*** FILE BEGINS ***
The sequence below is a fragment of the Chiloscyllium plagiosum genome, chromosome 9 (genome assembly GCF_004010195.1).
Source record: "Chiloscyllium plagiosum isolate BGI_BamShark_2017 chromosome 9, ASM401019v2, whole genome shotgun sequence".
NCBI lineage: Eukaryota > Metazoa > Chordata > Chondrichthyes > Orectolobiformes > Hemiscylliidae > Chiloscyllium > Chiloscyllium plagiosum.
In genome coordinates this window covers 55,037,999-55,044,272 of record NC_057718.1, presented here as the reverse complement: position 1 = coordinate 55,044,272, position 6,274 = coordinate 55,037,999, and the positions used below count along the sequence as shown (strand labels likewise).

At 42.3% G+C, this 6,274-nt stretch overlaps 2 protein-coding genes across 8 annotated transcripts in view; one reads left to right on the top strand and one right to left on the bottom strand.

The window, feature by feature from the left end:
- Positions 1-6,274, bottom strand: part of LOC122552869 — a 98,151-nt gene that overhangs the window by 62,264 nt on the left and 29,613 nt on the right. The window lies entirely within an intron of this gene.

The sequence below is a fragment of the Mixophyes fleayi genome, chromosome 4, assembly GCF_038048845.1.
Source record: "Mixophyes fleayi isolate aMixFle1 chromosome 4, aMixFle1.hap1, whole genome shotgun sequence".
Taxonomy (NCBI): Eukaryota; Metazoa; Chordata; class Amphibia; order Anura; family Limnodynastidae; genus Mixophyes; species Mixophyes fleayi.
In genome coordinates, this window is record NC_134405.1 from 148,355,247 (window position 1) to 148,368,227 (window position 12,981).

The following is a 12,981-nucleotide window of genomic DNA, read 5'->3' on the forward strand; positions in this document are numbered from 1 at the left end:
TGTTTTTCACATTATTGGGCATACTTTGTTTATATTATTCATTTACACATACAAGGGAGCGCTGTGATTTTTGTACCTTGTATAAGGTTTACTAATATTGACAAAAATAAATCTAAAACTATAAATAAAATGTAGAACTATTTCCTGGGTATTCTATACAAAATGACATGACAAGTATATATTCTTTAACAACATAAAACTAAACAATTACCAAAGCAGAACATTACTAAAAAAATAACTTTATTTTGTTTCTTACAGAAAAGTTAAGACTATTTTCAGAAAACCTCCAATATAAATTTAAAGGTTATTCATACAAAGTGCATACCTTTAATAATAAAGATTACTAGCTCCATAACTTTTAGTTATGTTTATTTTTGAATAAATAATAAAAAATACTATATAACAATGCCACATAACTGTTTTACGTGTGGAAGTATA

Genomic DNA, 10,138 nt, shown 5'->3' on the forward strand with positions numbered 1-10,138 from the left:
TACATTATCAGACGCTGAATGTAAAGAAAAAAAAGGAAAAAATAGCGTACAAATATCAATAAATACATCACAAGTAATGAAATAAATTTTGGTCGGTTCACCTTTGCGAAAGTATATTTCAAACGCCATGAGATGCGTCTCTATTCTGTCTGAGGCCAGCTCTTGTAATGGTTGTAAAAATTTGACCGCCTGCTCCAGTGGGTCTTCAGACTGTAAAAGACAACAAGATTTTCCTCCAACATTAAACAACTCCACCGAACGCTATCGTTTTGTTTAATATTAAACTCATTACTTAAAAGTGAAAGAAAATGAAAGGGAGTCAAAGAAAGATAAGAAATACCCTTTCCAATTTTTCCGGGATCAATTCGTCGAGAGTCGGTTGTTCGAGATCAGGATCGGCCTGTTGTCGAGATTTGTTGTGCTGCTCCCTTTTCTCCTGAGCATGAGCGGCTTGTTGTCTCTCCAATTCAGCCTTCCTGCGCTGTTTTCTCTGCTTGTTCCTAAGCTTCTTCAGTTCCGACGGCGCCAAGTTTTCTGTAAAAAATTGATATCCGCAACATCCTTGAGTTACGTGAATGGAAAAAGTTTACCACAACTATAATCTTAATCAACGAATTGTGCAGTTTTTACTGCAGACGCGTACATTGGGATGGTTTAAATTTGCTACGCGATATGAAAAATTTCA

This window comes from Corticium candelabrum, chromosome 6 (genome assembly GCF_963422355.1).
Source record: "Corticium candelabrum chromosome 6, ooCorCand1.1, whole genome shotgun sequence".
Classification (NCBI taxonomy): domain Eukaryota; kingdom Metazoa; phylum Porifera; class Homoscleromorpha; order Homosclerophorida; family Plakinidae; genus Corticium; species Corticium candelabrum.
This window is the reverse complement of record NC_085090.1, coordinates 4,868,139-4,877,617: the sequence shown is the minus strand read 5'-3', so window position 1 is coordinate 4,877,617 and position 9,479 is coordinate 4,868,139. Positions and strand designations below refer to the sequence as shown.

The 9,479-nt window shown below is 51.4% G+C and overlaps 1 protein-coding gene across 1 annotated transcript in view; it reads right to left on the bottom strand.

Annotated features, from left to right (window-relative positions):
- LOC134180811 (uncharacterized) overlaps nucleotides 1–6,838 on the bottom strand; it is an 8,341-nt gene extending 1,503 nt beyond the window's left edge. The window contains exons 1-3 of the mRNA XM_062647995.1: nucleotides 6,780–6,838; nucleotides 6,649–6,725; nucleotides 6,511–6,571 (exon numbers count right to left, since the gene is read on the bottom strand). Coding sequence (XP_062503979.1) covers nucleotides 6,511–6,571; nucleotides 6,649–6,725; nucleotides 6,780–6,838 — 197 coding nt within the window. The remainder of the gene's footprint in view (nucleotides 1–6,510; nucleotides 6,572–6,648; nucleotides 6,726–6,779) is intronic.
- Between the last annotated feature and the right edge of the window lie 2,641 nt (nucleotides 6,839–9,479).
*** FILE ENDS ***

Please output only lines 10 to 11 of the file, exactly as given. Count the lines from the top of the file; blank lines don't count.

Taxonomy (NCBI): Eukaryota; Metazoa; Chordata; class Amphibia; order Anura; family Limnodynastidae; genus Mixophyes; species Mixophyes fleayi.
In genome coordinates, this window is record NC_134405.1 from 148,355,247 (window position 1) to 148,368,227 (window position 12,981).